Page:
6-8 letters

Dear Editor:

I support and respect the Board of Education’s vote and decision to NOT ban the book MONTANA. Why are we still wasting time and money on this issue?? Let it go. If you don’t want your child to read the book, then don’t allow them to read it. The End. ENOUGH of wasting the BOE’s time and money… I think we all can agree that they do have more important issues to address.

Amy Brown


To the editor,

I would like to tell the many people who shop at Kwik Trip in Merrill that they are the best! I would like to thank them for so generously contributing to the Knights of Columbus Tootsie Roll Drive again this year.

The total amount of money donated by you came to $850.54, an amazing total considering Merrill’s economic problems and the results of the devastation caused by the recent tornado.

It is truly heartwarming for me to see your willingness and compassion to help our citizens who have special needs.

Also, a big thank you to the management of Kwik Trip who have allowed the Knights of Columbus to collect each year. Their employees are always helpful and make me feel part of their corporate family for a few days each spring. Our Merrill council appreciates every business who allows our presence.

Just wanted to let you know how much I personally too appreciate your support and kind remarks over the years and will look forward to seeing you there next year.

Donald MacSwain

Knights of Columbus

Merrill Council 1133


On Friday, May 27, the staff and students of Trinity Lutheran School held a “Bake and Brat Benefit” for victims of Merrill’s April 10 tornado. The event was a huge success, and we have many people to thank. The sale was inspired by Trinity’s 4th grade students, who were planning a lemonade stand, but with just a little encouragement, the rest of the school joined in. Kindergarteners sold muffins, first and fourth contributed lemonade, seventh and eighth provided brats, hot dogs, and buns, second grade brought condiments, third grade offered soft drinks, and fifth and sixth grade happily sold ice cream. All students took turns at the stand, helping to prepare and serve food. Deliveries were made to a variety of local businesses, and we appreciate our volunteer drivers and the students who delivered. 150 brats and hot dogs were provided for tornado relief workers who had traveled from Michigan to help in the clean up and rebuilding. All of this would not have been possible without the contributions of many volunteers who provided baked goods, grilled brats and hot dogs, and wrapped items for delivery. All of the food and drink was donated by school families. Volunteers, including parents, grandparents, teachers, and members of Trinity Church, began to set up before 6 a.m. and didn’t finish until the last Nescoe was washed and the last penny counted late in the afternoon. We are thankful for Thrivent Financial, as they are providing supplemental funding to increase the over $1,500 raised. We especially thank anyone who purchased food or drinks on Friday, for you made this a completely successful day. Each of you who bought a brat, ice cream bar, cookie, or any other item has helped someone begin to rebuild. May God bless each of you! Thank you!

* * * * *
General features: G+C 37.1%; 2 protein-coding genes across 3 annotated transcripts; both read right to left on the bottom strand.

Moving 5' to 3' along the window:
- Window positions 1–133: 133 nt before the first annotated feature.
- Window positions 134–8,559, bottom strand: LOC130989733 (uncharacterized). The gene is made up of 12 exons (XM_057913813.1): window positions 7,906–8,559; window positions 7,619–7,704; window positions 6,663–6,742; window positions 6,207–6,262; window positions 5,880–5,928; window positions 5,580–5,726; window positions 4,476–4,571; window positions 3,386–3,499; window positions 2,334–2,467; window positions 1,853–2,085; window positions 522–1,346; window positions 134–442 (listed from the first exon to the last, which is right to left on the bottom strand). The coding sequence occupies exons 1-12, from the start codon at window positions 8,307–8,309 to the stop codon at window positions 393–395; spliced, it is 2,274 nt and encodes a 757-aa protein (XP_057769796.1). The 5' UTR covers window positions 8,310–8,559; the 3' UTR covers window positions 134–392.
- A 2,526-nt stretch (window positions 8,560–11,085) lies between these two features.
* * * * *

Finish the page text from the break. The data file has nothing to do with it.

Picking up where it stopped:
Cathy Page, Diane Schult and Kathy Yahr

Event Organizers

To the Editor and Parents of Merrill Students, curriculum:

This small group of people who seem to have made it a mission to bring our district back into the Dark Ages is getting ridiculous. Banning books? Censorship? What’s next? Will there be no Prom for fear that it might incite sexual behavior? Will girls be banned from sports because they shouldn’t waste time on such things? Maybe they should just focus on learning how to care for their future husbands.